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CWA Petitions Maryland Public Service Commission to Investigate Verizon Service Quality

13 Nov, 2015

New Evidence Shows Verizon’s Systemic Neglect of Telephone Infrastructure Leads to Inadequate Service Quality, Dangerous Conditions

Annapolis, MD - The Communications Workers of America (CWA) today filed a letter with the Maryland Public Service Commission calling on the PSC to re-open an investigation into Verizon’s quality of service on its copper network, which is the primary network serving much of the state, including Baltimore.  The letter included photos of deteriorating telephone equipment that pose a severe threat to service quality. 

The request comes on the heels of a request in September after Verizon admitted in a letter to the FCC that it had only spent $200 million over the last 7 years to maintain its copper landline network in Maryland and ten other states and the District of Columbia. 

“Verizon makes a profit of over $1.5 billion every month,” said CWA District 2-13 Vice President Ed Mooney.  “And yet it refuses to expand its high-speed network to Baltimore and other communities in Maryland, while systematically letting the existing network deteriorate.  Verizon needs to stop hoarding its cash and start investing in its customers and employees.”

CWA, in the course of representing its more than 3,300 Verizon workers throughout Maryland, examined Verizon’s equipment in areas of the state where Verizon has not built its new fiber network (or FiOS) and only offers service through traditional copper wiring.  The investigation documented numerous locations that are so damaged as to impact service quality.  This includes poles that are damaged, unsecured and broken, damaged and exposed cable and splice terminals, by-passed damaged cable, and equipment that shows evidence of damage caused by animals.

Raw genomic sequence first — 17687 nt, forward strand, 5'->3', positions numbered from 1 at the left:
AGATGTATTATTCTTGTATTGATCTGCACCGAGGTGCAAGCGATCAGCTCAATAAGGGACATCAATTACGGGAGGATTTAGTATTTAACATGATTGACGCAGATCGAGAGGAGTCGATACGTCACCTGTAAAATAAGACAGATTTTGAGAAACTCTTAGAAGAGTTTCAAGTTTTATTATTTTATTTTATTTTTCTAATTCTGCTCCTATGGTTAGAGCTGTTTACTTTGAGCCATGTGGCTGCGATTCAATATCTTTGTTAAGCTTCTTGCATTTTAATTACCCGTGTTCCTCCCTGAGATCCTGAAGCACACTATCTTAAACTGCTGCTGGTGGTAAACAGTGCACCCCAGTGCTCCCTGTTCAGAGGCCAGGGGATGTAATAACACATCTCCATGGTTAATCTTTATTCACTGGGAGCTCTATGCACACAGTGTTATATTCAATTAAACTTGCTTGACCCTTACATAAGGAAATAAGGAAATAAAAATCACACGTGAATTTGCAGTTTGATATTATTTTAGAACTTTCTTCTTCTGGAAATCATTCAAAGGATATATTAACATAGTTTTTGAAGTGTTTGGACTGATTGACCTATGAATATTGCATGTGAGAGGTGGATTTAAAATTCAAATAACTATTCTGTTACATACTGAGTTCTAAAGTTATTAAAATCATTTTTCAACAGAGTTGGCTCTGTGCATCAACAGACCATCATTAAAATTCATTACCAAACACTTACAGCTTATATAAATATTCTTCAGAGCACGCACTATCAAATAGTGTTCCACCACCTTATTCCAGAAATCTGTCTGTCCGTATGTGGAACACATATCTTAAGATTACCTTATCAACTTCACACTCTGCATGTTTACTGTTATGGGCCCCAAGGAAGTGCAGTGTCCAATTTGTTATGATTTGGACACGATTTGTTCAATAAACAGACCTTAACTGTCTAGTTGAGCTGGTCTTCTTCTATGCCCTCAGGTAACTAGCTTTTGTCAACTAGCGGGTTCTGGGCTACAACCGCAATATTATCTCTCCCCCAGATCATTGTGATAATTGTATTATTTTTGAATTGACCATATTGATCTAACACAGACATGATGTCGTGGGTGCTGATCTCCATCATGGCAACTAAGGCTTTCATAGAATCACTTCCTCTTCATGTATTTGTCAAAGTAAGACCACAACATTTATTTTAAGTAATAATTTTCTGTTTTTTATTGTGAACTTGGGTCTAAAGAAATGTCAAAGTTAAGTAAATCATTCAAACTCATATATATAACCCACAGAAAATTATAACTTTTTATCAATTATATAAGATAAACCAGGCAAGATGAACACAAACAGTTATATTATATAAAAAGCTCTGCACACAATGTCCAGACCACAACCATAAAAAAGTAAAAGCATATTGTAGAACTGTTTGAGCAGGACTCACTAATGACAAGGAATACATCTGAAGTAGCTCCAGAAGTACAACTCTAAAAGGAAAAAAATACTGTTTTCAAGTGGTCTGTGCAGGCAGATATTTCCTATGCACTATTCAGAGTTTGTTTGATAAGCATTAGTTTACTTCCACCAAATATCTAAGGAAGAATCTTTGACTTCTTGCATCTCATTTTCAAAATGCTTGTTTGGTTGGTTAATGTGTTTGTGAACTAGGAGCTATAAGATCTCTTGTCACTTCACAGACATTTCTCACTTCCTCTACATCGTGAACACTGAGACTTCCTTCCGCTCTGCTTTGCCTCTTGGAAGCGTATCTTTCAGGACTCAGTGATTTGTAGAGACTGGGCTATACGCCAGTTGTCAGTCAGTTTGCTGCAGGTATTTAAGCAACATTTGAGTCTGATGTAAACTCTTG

The union says that Verizon’s systemic underinvestment in its traditional landline network violates the terms of the alternative form of regulation that the company is currently operating under.

Maryland law sets out a standard that permits the Public Service Commission to adopt – and Verizon to operate under – an alternative form of regulation.  Verizon is only allowed to operate under this alternative form of regulation if the Commission finds that it protects consumers by – at a minimum – producing affordable and reasonably priced basic service and by ensuring the quality, availability and reliability of telecommunications services throughout the State of Maryland.  The lack of investment, as evidenced by the deteriorating physical plant puts the quality, availability and reliability at risk.

Verizon’s lack of investment is not limited to Maryland.  The union filed a similar petition in Pennsylvania, where a lack of investment has led to dangerous conditions and service quality complaints.

Evidence of Verizon Neglect of Infrastructure (CWA, Nov. 16, 2015)

Letter to the Public Service Commission of Maryland (CWA, Nov. 16, 2015)


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